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5 key takeaways from the university’s first Belonging Survey

5 key takeaways from the university’s first Belonging Survey

Join community sessions on Dec. 7 & 9 via Zoom or in-person to discuss the results of the Belonging Survey.

December 5, 2022 at 1:21pm


By Sasha Narinesingh

The long-awaited findings of FIU's inaugural Belonging Survey are now available for review.

The report details the results and findings, representing a key initiative in FIU's unwavering effort to cultivate a culture of belonging.  The climate survey was designed to measure the working and learning environment across the entire university community, focusing on perceptions of diversity, equity and inclusion. It has allowed administrators to examine Panthers’ personal campus experiences, perceptions of the campus climate and FIU’s institutional actions.  

In the fall of 2021, 5,985 surveys were completed by members of the FIU community, with an 11% response rate overall.  Here are five key takeaways from the survey’s quantitative analysis: 

1. The overall campus climate is favorable for those in majority groups.

The campus-wide survey finds that 83% of respondents expressed satisfaction with FIU's overall campus climate. Satisfaction levels were consistent across all stakeholder groups, with undergraduate and graduate students, faculty and staff reflecting similar satisfaction rates.  

2. A sense of belonging is fundamental to creating a better experience for all. 

A total of 73% of respondents indicated that they were satisfied regarding the survey item: “the extent to which you experience a sense of belonging or community at FIU.” However, the percentage of faculty who indicated they were satisfied with their sense of belonging or community at FIU is 67%.  Communities that indicated the lowest level of satisfaction are administration/staff who self-reported as multiracial (52%), undergraduate students who self-reported as nonbinary or transgender (51%), graduate students who self-reported having a long-term disability (49%), and faculty who self-reported as Black or African American (42%). 

 3. There are significant differences in levels of agreement regarding the university’s climate and support. 

There were substantial differences in responses with satisfaction levels for survey questions relating to FIU's campus climate, and levels of agreement in survey items connected to FIU's institutional support for diversity, equity, inclusion and belonging.  However, the survey items on institutional support of diversity, equity and inclusion represent the lowest percentages among these stakeholder groups and are as follows:  

  • 66% of undergraduate students, 62% of administration and staff, and 59% of graduate students agreed that “Retention of historically marginalized students, faculty, and staff is an institutional priority.”  
  • 55% of all faculty agreed that “the campus environment is free from tensions related to individual or group differences.”  

4. Black/African American faculty reported the lowest levels of satisfaction and agreement. 

Black or African American faculty reported the lowest levels of satisfaction and agreement across all survey items related to campus climate and FIU's institutional support of DEI practices. These findings include:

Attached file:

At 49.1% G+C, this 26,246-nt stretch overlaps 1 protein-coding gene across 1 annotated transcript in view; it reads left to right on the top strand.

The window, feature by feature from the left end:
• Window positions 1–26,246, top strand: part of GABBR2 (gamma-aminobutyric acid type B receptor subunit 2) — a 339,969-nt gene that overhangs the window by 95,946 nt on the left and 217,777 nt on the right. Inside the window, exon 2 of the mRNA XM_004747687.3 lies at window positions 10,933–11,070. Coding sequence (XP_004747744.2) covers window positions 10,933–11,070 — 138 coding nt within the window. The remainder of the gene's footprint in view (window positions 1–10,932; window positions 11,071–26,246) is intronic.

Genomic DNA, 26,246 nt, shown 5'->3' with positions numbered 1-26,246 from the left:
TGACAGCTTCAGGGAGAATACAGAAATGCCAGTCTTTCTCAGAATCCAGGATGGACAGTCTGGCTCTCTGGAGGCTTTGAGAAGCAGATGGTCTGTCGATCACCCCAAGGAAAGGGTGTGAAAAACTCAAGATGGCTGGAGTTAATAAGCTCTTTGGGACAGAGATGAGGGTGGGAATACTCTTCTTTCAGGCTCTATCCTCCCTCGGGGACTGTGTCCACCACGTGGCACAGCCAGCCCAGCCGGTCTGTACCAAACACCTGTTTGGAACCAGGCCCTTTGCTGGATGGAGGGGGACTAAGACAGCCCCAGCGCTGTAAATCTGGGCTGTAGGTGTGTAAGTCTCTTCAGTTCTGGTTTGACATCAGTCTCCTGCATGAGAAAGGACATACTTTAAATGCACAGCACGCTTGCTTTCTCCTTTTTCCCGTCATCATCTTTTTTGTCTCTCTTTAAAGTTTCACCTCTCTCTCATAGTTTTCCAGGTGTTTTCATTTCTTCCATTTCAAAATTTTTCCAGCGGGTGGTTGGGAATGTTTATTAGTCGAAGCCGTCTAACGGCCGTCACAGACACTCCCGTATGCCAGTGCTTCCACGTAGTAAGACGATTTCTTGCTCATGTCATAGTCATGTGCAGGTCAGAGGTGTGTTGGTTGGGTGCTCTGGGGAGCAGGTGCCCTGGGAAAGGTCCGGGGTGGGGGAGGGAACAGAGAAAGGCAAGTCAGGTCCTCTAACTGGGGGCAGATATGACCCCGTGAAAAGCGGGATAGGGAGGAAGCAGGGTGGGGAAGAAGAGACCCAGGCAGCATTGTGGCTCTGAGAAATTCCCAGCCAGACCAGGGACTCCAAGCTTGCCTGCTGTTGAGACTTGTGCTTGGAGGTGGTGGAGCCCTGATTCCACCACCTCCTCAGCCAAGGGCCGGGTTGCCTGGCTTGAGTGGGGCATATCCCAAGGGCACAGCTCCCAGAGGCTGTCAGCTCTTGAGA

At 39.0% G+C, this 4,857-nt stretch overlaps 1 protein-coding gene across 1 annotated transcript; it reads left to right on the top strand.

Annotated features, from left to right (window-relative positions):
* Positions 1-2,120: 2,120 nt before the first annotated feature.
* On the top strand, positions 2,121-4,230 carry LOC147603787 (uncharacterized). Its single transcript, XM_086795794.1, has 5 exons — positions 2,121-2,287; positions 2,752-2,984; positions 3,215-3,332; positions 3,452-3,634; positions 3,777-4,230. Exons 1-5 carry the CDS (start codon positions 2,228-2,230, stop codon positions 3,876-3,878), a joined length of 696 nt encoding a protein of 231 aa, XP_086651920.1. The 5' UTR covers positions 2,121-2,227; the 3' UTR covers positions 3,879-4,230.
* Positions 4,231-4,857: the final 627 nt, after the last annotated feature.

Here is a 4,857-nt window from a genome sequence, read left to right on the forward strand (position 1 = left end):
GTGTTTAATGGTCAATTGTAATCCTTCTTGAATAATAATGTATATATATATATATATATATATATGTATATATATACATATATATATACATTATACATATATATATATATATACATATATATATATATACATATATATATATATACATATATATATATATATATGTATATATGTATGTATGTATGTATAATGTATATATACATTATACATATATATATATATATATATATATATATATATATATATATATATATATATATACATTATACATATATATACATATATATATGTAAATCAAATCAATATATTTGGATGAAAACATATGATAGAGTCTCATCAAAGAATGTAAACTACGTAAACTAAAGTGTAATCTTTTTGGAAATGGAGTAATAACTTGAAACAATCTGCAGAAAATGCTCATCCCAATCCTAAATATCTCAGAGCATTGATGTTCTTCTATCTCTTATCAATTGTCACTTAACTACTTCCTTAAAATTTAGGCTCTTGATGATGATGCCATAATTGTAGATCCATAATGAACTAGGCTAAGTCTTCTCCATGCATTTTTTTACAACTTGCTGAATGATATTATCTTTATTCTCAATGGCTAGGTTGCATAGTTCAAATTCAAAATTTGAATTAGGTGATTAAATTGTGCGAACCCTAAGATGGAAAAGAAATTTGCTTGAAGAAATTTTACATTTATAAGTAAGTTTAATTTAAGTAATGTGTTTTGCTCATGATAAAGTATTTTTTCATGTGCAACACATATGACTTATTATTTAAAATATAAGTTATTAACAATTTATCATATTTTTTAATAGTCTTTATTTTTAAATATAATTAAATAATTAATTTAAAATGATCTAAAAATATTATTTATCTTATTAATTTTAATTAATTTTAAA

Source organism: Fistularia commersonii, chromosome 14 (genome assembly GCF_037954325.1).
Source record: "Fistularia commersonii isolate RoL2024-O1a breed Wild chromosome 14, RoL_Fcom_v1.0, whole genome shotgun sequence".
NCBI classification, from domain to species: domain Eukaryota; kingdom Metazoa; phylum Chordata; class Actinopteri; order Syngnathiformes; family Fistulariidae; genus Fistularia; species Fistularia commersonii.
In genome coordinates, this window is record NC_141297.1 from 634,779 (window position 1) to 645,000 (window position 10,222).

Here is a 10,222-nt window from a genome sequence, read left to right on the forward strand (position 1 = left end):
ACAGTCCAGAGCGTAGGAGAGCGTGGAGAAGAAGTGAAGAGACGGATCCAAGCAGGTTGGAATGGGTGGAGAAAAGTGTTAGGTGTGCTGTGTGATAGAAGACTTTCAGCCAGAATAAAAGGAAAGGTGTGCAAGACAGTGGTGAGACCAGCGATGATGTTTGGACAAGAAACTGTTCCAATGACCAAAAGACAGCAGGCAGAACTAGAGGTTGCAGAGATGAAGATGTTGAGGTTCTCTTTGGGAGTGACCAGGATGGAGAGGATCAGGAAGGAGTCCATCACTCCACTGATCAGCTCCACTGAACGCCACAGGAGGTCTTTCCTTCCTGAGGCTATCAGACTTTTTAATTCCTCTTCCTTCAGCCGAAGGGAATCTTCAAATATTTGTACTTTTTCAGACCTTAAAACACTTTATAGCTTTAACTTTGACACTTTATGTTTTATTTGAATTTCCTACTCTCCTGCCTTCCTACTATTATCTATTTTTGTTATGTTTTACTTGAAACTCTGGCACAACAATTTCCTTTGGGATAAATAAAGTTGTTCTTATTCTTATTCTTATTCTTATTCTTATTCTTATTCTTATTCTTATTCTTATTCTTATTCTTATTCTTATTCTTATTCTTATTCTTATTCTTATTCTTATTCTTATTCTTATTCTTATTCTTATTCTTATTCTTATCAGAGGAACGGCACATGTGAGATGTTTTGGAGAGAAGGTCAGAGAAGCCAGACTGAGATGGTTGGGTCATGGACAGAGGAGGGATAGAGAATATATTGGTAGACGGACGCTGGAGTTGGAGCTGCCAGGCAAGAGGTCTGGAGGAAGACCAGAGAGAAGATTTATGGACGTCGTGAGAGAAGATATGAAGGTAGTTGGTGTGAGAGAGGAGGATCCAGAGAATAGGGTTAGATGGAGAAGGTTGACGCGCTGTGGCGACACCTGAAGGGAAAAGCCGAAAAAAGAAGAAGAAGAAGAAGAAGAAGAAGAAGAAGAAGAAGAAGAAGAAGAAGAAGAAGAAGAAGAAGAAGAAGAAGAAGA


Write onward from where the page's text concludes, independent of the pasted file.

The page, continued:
• 34% were satisfied with “the extent to which you feel all community members experience a sense of belonging or community at FIU,” and 42% were satisfied with their own experience with a sense of belonging or community at FIU.  
  • 44% were satisfied with “The campus experience/environment regarding diversity at FIU.” 
  • 20% agree that “Retention of historically marginalized students, faculty, and staff is an institutional priority.”  
  • 32% agree that recruiting historically marginalized members is an institutional priority, the campus environment is free from tensions related to individual or group differences, and senior leadership is showing a commitment to diversity and equity on campus.  

 5. There's room for improvement to better the campus climate.

The key findings mentioned present areas of improvement for strengthening experiences of campus climate and institutional support among communities, including graduate students and faculty members, particularly Black or African American faculty.

In addition, this report highlights important responses that undergraduate nonbinary and transgender students provided regarding their experiences. Although information about nonbinary and transgender graduate students, administration, and staff was not included in the report (the sample size was not large enough to guarantee anonymity), it is important to note that these groups provided significantly lower levels of satisfaction and agreement than their male and female counterparts. Accordingly, the reported perceptions of numerous respondents who identify as multiracial, LGBQIA+, have a long-term disability and belong to the aggregated minority race category reveal additional opportunities for improving diverse communities on campus.  

The last item of the survey was an open-ended prompt asking, “What one change would you make in order to enhance the sense of community at FIU?”

A total of 2,922 open-ended responses (nearly half of all respondents) were submitted. The survey team is currently in the process of analyzing this qualitative data and will release the results during the Spring 2023 semester, as part of the extended dissemination plan.  

Visit to read the entire report on the quantitative results of the survey.

All students, faculty, and staff are invited to community discussion sessions hosted by FIU's DEI team, which will be both via Zoom and in person on the following days: